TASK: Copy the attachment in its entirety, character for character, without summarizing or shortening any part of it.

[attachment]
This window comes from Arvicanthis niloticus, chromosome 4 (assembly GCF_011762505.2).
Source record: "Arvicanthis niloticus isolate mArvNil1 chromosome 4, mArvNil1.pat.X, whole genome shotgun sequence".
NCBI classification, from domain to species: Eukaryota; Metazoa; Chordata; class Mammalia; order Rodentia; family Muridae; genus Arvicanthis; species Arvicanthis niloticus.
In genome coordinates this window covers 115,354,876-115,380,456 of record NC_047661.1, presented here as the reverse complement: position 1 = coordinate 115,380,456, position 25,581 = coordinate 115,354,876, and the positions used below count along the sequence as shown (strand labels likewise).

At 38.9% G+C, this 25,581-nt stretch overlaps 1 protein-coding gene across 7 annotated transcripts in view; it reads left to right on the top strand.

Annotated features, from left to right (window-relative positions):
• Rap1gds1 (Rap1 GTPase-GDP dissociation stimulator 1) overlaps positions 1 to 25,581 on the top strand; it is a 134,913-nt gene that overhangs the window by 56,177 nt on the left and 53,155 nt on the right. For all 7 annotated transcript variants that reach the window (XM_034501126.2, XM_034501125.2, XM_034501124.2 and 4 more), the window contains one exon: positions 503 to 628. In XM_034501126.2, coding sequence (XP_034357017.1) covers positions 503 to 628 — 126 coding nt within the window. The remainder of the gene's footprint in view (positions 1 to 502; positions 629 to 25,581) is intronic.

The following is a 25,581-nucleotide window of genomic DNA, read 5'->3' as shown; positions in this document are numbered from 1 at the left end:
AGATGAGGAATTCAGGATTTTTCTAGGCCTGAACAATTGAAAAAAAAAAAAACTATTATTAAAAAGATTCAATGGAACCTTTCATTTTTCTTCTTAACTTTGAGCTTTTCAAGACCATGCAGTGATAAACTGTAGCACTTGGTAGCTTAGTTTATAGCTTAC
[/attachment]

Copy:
This window comes from Arvicanthis niloticus, chromosome 4 (assembly GCF_011762505.2).
Source record: "Arvicanthis niloticus isolate mArvNil1 chromosome 4, mArvNil1.pat.X, whole genome shotgun sequence".
NCBI classification, from domain to species: Eukaryota; Metazoa; Chordata; class Mammalia; order Rodentia; family Muridae; genus Arvicanthis; species Arvicanthis niloticus.
In genome coordinates this window covers 115,354,876-115,380,456 of record NC_047661.1, presented here as the reverse complement: position 1 = coordinate 115,380,456, position 25,581 = coordinate 115,354,876, and the positions used below count along the sequence as shown (strand labels likewise).

At 38.9% G+C, this 25,581-nt stretch overlaps 1 protein-coding gene across 7 annotated transcripts in view; it reads left to right on the top strand.

Annotated features, from left to right (window-relative positions):
• Rap1gds1 (Rap1 GTPase-GDP dissociation stimulator 1) overlaps positions 1 to 25,581 on the top strand; it is a 134,913-nt gene that overhangs the window by 56,177 nt on the left and 53,155 nt on the right. For all 7 annotated transcript variants that reach the window (XM_034501126.2, XM_034501125.2, XM_034501124.2 and 4 more), the window contains one exon: positions 503 to 628. In XM_034501126.2, coding sequence (XP_034357017.1) covers positions 503 to 628 — 126 coding nt within the window. The remainder of the gene's footprint in view (positions 1 to 502; positions 629 to 25,581) is intronic.

The following is a 25,581-nucleotide window of genomic DNA, read 5'->3' as shown; positions in this document are numbered from 1 at the left end:
AGATGAGGAATTCAGGATTTTTCTAGGCCTGAACAATTGAAAAAAAAAAAAACTATTATTAAAAAGATTCAATGGAACCTTTCATTTTTCTTCTTAACTTTGAGCTTTTCAAGACCATGCAGTGATAAACTGTAGCACTTGGTAGCTTAGTTTATAGCTTAC